There are many uses of the precious gift God has given us called memory, but the greatest use of the gift is for us to remember who God is and what He has done in times past throughout history and in our own personal history.  When we choose to use God’s gift in this way, to remember who God is and what He has done, then it keeps us focused on God and not on our circumstances or situations. He’s able. Hasn’t He proven this in times past? He is able, but for us to know that, to be comforted by that fact, we must remember.

This is not some new idea that I’ve invented, it has been the practice of God’s people for thousands of years.  There are 166 places in the Bible where we find the word, “remember.”  We are to remember the faithfulness of Almighty God, the acts of Almighty God, the mercy of Almighty God, and the love and forgiveness of Almighty God each and every day of our lives.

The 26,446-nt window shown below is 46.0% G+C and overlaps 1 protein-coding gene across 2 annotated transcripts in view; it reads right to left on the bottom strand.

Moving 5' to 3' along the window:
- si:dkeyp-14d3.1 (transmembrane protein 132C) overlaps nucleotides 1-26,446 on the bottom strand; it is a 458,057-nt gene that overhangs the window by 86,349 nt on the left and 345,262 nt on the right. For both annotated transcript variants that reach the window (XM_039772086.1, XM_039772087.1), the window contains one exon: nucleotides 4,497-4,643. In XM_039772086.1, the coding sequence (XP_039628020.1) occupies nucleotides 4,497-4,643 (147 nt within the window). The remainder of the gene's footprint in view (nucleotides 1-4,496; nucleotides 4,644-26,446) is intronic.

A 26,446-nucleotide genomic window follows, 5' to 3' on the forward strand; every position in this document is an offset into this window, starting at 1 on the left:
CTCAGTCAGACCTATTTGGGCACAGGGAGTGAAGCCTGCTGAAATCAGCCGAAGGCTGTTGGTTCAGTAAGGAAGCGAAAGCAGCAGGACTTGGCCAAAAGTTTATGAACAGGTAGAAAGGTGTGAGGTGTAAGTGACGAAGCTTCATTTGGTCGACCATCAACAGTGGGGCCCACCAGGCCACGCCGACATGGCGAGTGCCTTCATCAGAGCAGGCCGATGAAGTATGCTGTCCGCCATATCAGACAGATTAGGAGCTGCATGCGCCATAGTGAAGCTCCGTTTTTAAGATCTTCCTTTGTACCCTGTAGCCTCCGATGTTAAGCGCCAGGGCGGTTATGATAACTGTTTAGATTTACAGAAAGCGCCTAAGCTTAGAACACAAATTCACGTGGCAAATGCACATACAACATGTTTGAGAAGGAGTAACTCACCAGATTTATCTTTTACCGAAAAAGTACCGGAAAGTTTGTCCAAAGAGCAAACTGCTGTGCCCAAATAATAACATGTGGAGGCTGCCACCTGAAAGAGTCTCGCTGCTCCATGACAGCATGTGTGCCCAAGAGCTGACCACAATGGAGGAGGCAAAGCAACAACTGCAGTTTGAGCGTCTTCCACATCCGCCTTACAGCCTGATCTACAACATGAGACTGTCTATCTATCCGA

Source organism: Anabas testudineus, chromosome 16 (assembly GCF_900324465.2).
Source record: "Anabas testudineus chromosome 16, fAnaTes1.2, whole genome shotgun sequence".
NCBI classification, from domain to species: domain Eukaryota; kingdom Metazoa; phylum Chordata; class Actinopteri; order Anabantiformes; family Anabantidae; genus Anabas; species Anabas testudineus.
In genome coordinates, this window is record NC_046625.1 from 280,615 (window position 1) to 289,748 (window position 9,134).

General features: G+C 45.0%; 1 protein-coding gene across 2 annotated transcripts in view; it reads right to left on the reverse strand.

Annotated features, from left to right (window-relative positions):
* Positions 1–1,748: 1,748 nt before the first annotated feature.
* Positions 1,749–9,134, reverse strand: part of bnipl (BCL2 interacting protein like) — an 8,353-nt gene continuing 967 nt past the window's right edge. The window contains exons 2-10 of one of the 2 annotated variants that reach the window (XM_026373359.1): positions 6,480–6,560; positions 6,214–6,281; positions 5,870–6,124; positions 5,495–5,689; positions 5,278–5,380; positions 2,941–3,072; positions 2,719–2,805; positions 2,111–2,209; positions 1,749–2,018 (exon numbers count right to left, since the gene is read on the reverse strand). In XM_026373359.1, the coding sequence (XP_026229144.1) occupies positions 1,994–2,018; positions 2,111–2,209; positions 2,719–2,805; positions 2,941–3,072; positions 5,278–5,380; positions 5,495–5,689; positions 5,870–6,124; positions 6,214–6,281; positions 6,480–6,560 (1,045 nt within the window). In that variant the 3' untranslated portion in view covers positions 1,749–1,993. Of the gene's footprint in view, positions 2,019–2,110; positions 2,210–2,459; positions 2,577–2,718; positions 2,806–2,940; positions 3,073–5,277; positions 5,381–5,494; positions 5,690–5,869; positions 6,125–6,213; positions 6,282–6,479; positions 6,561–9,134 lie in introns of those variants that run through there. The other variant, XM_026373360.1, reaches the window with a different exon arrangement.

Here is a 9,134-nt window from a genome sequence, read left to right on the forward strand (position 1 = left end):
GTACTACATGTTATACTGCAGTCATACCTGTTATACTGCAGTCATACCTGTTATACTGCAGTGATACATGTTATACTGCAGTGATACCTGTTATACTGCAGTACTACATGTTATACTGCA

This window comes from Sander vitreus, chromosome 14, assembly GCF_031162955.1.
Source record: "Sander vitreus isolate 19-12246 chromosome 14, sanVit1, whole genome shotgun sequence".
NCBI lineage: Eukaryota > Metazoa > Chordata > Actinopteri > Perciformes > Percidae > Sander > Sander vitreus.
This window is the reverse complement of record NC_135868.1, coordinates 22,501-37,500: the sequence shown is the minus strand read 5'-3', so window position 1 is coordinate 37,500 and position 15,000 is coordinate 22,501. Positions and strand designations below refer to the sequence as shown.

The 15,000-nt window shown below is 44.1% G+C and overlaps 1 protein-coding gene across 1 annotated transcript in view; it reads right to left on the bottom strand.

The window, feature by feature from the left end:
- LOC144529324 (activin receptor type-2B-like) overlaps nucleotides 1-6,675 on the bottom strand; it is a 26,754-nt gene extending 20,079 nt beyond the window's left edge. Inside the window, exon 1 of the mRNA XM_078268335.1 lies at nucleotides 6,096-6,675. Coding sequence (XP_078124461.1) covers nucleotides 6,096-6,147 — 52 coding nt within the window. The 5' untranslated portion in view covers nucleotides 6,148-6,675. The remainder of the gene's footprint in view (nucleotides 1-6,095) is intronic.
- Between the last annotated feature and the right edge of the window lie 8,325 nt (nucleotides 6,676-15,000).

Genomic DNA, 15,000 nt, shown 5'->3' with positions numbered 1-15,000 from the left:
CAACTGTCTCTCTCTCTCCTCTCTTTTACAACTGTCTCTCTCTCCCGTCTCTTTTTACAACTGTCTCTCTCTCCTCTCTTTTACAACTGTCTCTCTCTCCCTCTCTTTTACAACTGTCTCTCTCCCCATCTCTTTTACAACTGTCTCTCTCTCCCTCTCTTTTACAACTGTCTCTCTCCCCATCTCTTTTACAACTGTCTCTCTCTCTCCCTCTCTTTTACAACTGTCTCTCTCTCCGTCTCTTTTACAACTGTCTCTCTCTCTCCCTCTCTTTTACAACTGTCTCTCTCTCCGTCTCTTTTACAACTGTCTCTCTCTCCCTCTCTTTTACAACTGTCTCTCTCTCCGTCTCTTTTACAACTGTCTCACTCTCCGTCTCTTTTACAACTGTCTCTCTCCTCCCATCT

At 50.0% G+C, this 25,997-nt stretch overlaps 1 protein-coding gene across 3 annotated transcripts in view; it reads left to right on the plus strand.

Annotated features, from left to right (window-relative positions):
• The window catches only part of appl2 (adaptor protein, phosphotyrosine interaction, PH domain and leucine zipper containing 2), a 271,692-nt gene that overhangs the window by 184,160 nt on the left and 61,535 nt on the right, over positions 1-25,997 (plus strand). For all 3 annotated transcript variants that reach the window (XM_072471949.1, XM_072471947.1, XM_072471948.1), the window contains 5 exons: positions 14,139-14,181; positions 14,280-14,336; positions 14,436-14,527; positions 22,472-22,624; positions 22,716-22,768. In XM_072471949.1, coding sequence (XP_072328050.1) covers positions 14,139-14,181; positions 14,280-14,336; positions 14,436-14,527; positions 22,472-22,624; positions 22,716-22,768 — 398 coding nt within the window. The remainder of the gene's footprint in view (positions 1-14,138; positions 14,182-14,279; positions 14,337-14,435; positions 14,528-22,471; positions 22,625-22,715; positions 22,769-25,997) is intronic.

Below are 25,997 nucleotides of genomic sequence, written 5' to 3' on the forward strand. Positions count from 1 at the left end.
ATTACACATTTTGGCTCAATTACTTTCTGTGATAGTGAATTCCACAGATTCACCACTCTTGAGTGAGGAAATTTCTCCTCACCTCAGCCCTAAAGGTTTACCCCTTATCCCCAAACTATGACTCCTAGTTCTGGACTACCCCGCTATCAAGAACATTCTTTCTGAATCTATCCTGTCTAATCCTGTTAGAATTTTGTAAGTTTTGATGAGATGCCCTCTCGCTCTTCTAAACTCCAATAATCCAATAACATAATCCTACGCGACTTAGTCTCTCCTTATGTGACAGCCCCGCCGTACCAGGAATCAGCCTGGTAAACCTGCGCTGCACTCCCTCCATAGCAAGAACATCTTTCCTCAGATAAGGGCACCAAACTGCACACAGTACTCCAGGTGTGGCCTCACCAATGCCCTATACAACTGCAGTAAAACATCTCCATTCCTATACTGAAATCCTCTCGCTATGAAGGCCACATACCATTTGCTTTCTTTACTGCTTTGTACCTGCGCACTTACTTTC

We are to remember God and His faithfulness each and every day, but in our country we have a day called, “Thanksgiving” set aside to remind us to “give thanks.” In order to give thanks we must recall the many things that we are thankful for, right?  Throughout the history of the observance of Thanksgiving there have been innumerable trials, hardships, and tragedies faced by individuals and the nation, and yet we have so much to be thankful for don’t we?

Long before the establishment of our nation and the observance of Thanksgiving, we read in God’s Word that God called His people to remember His faithfulness. Not just to remember, but to pass on the information to their children and their children’s children in order that they would not forget Almighty God.  I want to share with you an example of what I am talking about before we take a few minutes to remember what God has been doing among us.  Take out your Bible and turn to Psalm 78 as we begin our study this morning.